Some people think that giving coffee or a caffeinated drink to a person who’s been drinking alcohol can help sober the person up. Surely, you’ve seen television shows in which someone is drunk, and their friends give them coffee to help them recover from drinking.
The reality is that caffeine doesn’t help someone sober up. In the case of an alcohol overdose or poisoning, there is very little that caffeine can do for a person. Caffeine has little to no effect on the metabolism of alcohol, and you cannot sober up by ingesting caffeine.
In fact, mixing caffeine and alcohol can be very dangerous, as the stimulant effects of caffeine can hide the depressant effect of alcohol, leading you to think you are soberer than you actually are.
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It is a common piece of folk wisdom that coffee can help sober someone up, but this is a myth. Time is the only thing that can sober someone up. The body requires time to metabolize alcohol, and caffeine does not increase this rate.
That being said, it is important to understand why caffeine and alcohol do not mix well and why it is not advised to combine large quantities of the two.
What Is Alcohol Poisoning (Overdose)?
Alcohol poisoning is a condition in which high levels of alcohol in the blood begin to affect important parts of the brain. When alcohol levels are high, alcohol from the blood seeps into the spaces between brain cells. The presence of alcohol between brain cells interrupts neurotransmitters and electrical communication between neurons. This interference is what causes the symptoms associated with drunkenness; i.e., slurred speech, lowered inhibitions, slower reflex times, etc.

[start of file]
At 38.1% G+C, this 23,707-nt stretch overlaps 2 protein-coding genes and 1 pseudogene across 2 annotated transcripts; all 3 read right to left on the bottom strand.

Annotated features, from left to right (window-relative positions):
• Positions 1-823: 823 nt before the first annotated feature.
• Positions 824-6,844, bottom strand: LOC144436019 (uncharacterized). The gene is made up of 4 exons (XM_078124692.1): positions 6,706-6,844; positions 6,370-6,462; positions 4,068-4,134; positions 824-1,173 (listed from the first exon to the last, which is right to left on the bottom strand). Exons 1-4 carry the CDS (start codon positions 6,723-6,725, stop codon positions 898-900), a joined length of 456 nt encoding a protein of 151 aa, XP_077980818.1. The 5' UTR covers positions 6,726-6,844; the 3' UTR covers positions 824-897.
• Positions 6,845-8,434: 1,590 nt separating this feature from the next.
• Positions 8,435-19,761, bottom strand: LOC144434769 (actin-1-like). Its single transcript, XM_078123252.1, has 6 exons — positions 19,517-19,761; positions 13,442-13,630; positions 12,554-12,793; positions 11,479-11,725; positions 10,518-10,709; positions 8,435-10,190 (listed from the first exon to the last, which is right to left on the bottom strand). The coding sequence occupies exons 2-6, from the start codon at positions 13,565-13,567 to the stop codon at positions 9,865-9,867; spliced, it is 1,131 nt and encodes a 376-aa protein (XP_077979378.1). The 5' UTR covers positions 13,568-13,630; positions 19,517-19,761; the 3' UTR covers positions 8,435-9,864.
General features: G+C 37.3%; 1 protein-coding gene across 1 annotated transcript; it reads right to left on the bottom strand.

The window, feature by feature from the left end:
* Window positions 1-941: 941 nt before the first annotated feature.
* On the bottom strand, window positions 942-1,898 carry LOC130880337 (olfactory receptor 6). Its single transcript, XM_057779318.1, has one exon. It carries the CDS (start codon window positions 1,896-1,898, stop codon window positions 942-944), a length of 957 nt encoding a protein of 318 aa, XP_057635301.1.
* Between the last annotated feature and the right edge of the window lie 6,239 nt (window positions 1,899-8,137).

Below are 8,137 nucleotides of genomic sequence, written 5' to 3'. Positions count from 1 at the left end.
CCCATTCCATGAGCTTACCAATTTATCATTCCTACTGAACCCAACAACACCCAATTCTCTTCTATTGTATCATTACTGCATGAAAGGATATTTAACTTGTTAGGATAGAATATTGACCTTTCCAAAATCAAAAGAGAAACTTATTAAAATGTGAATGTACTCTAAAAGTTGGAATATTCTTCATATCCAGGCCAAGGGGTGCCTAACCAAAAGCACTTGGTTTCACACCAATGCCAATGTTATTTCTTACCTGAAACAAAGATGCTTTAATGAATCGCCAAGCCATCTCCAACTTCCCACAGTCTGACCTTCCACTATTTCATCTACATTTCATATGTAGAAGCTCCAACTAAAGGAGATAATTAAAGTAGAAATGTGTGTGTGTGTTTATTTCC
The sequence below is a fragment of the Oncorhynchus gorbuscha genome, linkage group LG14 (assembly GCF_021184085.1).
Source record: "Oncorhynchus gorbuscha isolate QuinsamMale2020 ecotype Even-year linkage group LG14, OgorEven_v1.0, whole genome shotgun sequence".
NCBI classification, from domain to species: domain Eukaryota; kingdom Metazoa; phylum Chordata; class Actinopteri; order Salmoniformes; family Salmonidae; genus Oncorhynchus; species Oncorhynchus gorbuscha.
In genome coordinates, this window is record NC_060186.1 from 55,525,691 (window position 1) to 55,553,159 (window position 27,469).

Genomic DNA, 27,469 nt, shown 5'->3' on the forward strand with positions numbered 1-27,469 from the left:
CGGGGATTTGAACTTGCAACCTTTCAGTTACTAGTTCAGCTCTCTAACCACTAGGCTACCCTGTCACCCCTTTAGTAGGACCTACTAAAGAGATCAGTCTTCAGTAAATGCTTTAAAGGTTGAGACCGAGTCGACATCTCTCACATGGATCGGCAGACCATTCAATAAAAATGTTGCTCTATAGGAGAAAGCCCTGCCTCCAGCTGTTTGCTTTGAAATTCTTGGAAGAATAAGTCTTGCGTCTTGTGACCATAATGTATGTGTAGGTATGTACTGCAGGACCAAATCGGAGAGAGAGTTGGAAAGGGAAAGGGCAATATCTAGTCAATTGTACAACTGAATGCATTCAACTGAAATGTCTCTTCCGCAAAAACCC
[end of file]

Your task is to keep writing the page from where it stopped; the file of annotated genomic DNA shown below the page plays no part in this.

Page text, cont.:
In general, alcohol intoxication can be mild and not incredibly dangerous. However, excessive alcohol levels can slow the activity of neurons responsible for critical bodily functions like breathing, heart rate, and digestion. Acute alcohol poisoning is very serious due to the risk of death from respiratory failure or aspiration of vomit. Symptoms of acute alcohol poisoning include:
- Slow/Irregular breathing
- Low body temperature
- Unconsciousness and unresponsiveness
What Is Caffeine?
Caffeine is a stimulant that is classified as a methylxanthine. It is among one of the most common drugs in the world and known for its stimulating effects, which include reducing fatigue and drowsiness. It is commonly found in coffee, tea, and soda.
Caffeine works in the brain by blocking the action of adenosine, a chemical that is responsible for promoting sleep and suppressing arousal. Caffeine has a handful of positive effects and has been shown to be an effective treatment for increasing respiration and alleviating low blood pressure levels. It is also shown to be effective at increasing cognitive performance, including reaction times, concentration, and motor coordination.
Is Caffeine Dangerous?
When caffeine is used alone, the risks will only present themselves when used in excess. Caffeine can contribute to high blood pressure and migraines in some people. Additionally, it can exaggerate insomnia and anxiety.
When you consume caffeine, it stimulates the central nervous system (CNS) and brain. It affects the body by making you feel more alert, and once it is consumed, it goes from the bloodstream into your liver. The liver then breaks down the caffeine.
Caffeine alone isn’t going to cause any adverse effects; however, when it is used in conjunction with alcohol, problems can present themselves.
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Why Should You Not Mix Caffeine and Alcohol?
The main reason you should not mix caffeine and alcohol is because of the opposing effects of stimulants and depressants. The stimulating effects of caffeine can hide the depressant effect of alcohol, leading a person to subjectively judge themselves as more lucid than they actually are. Because of this, they are likely to underestimate how drunk they are and drink more alcohol, which increases the risk of alcohol-related harm.
In addition, caffeine does not reduce the depressant effects of alcohol. Alcohol affects inhibitory and activation components of behavior, while caffeine affects activational components only. The result is that adding more caffeine does not reduce the effects of alcohol, but introducing more alcohol does reduce the stimulating effects of caffeine. Several studies show a link between binge drinking and frequently mixing alcohol and caffeine.